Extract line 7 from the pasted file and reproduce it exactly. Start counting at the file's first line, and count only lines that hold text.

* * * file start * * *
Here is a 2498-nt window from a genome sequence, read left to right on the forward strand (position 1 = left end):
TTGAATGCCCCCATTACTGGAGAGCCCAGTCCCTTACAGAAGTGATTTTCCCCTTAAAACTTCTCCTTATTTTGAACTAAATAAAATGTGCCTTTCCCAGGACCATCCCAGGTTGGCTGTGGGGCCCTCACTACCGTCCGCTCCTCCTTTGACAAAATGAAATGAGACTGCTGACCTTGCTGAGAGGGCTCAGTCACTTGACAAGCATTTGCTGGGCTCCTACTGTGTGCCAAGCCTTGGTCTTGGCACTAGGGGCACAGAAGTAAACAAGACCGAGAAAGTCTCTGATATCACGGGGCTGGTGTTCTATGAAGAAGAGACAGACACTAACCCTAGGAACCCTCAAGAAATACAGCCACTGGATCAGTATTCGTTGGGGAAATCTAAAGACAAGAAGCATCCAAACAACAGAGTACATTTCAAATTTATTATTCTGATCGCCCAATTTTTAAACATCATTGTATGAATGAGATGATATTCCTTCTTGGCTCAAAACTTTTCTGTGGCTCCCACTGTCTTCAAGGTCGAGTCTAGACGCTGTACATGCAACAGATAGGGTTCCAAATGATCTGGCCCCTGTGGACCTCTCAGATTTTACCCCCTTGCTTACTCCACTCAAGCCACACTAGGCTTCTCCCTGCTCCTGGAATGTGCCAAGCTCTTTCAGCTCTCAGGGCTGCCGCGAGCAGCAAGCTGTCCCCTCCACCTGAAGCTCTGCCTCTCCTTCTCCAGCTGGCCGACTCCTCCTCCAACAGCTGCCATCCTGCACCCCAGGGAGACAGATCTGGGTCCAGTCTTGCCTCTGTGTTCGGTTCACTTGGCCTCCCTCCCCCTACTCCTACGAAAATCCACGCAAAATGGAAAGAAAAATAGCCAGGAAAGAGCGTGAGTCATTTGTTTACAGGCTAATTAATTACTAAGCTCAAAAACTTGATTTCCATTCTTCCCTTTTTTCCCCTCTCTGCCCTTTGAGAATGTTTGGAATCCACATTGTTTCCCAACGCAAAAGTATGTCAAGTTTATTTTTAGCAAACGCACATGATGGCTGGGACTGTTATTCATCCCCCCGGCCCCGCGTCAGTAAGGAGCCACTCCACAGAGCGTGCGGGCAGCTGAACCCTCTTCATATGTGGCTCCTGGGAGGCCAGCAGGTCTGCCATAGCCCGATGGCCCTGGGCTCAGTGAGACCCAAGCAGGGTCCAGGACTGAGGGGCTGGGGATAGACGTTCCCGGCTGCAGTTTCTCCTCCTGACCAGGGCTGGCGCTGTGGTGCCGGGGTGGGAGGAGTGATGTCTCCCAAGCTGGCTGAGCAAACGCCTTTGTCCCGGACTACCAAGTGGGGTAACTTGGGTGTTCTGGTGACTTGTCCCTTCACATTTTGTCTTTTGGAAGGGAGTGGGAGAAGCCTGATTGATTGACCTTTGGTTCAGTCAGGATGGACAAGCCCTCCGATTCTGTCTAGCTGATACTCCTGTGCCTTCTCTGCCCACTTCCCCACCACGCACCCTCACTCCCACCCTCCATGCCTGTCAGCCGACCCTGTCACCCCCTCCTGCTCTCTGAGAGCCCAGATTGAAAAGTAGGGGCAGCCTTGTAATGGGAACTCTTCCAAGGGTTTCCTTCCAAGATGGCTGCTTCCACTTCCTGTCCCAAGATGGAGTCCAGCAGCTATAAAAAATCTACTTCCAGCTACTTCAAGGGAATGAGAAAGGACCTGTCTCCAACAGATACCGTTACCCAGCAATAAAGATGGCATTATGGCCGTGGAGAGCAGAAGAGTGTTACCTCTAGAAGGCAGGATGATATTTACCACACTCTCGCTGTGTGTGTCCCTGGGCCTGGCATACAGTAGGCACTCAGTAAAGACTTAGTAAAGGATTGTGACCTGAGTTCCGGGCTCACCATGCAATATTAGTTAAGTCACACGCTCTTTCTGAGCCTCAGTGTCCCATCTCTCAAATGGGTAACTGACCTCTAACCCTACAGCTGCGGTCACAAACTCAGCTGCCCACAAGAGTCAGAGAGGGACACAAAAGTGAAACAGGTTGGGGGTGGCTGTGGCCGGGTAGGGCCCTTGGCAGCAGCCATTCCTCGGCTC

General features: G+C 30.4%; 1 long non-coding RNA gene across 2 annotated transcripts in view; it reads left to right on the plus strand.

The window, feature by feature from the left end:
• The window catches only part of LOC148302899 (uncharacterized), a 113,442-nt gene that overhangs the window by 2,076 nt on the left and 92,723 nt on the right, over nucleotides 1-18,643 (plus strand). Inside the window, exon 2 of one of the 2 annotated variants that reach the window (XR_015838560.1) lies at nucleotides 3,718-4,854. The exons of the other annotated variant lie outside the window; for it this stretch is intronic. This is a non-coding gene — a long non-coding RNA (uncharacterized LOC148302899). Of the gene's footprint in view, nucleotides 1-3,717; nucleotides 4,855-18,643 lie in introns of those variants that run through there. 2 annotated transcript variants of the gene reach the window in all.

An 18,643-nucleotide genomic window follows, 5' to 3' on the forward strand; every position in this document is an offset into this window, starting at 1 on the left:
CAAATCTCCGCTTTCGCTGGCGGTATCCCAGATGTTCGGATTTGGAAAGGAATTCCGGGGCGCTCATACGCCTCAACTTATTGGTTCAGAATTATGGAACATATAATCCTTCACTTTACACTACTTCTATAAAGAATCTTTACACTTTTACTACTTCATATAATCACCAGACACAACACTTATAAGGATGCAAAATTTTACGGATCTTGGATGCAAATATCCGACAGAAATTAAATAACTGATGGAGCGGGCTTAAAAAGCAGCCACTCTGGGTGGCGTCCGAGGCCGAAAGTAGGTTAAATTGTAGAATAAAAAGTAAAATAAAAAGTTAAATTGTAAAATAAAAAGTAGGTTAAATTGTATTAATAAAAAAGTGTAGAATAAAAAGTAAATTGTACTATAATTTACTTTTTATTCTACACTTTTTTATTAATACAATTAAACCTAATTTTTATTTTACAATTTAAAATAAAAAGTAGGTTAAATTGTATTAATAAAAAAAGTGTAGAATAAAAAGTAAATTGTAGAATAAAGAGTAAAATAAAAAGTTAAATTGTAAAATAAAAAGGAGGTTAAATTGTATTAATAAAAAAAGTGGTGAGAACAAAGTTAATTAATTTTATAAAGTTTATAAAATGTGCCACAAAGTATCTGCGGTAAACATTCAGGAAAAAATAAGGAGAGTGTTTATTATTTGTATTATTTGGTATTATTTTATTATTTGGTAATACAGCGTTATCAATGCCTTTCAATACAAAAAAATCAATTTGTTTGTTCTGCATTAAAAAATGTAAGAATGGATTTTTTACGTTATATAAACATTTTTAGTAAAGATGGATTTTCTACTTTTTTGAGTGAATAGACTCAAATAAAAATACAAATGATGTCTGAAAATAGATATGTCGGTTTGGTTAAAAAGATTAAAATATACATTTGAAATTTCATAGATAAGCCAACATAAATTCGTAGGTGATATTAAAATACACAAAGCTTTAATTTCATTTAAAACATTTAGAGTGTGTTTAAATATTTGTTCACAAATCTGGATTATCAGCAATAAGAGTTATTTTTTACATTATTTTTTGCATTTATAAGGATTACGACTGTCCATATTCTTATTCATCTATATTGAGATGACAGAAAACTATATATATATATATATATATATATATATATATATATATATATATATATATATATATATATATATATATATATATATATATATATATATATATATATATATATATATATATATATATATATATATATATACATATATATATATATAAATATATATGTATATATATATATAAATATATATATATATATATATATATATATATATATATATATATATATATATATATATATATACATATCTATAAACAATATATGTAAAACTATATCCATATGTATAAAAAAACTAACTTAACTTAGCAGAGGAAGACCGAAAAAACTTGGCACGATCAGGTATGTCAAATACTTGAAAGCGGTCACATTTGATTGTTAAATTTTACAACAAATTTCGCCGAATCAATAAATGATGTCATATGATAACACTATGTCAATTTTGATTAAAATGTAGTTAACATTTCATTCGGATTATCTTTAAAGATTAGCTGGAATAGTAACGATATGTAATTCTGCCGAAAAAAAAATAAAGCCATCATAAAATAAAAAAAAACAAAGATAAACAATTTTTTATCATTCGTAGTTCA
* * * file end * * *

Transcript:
CAAATCTCCGCTTTCGCTGGCGGTATCCCAGATGTTCGGATTTGGAAAGGAATTCCGGGGCGCTCATACGCCTCAACTTATTGGTTCAGAATTATGGAACATATAATCCTTCACTTTACACTACTTCTATAAAGAATCTTTACACTTTTACTACTTCATATAATCACCAGACACAACACTTATAAGGATGCAAAATTTTACGGATCTTGGATGCAAATATCCGACAGAAATTAAATAACTGATGGAGCGGGCTTAAAAAGCAGCCACTCTGGGTGGCGTCCGAGGCCGAAAGTAGGTTAAATTGTAGAATAAAAAGTAAAATAAAAAGTTAAATTGTAAAATAAAAAGTAGGTTAAATTGTATTAATAAAAAAGTGTAGAATAAAAAGTAAATTGTACTATAATTTACTTTTTATTCTACACTTTTTTATTAATACAATTAAACCTAATTTTTATTTTACAATTTAAAATAAAAAGTAGGTTAAATTGTATTAATAAAAAAAGTGTAGAATAAAAAGTAAATTGTAGAATAAAGAGTAAAATAAAAAGTTAAATTGTAAAATAAAAAGGAGGTTAAATTGTATTAATAAAAAAAGTGGTGAGAACAAAGTTAATTAATTTTATAAAGTTTATAAAATGTGCCACAAAGTATCTGCGGTAAACATTCAGGAAAAAATAAGGAGAGTGTTTATTATTTGTATTATTTGGTATTATTTTATTATTTGGTAATACAGCGTTATCAATGCCTTTCAATACAAAAAAATCAATTTGTTTGTTCTGCATTAAAAAATGTAAGAATGGATTTTTTACGTTATATAAACATTTTTAGTAAAGATGGATTTTCTACTTTTTTGAGTGAATAGACTCAAATAAAAATACAAATGATGTCTGAAAATAGATATGTCGGTTTGGTTAAAAAGATTAAAATATACATTTGAAATTTCATAGATAAGCCAACATAAATTCGTAGGTGATATTAAAATACACAAAGCTTTAATTTCATTTAAAACATTTAGAGTGTGTTTAAATATTTGTTCACAAATCTGGATTATCAGCAATAAGAGTTATTTTTTACATTATTTTTTGCATTTATAAGGATTACGACTGTCCATATTCTTATTCATCTATATTGAGATGACAGAAAACTATATATATATATATATATATATATATATATATATATATATATATATATATATATATATATATATATATATATATATATATATATATATATATATATATATATATATATATATATATATATATATATATACATATATATATATATAAATATATATGTATATATATATATAAATATATATATATATATATATATATATATATATATATATATATATATATATATATATATATACATATCTATAAACAATATATGTAAAACTATATCCATATGTATAAAAAAACTAACTTAACTTAGCAGAGGAAGACCGAAAAAACTTGGCACGATCAGGTATGTCAAATACTTGAAAGCGGTCACATTTGATTGTTAAATTTTACAACAAATTTCGCCGAATCAATAAATGATGTCATATGATAACACTATGTCAATTTTGATTAAAATGTAGTTAACATTTCATTCGGATTATCTTTAAAGATTAGCTGGAATAGTAACGATATGTAATTCTGCCGAAAAAAAAATAAAGCCATCATAAAATAAAAAAAAACAAAGATAAACAATTTTTTATCATTCGTAGTTCA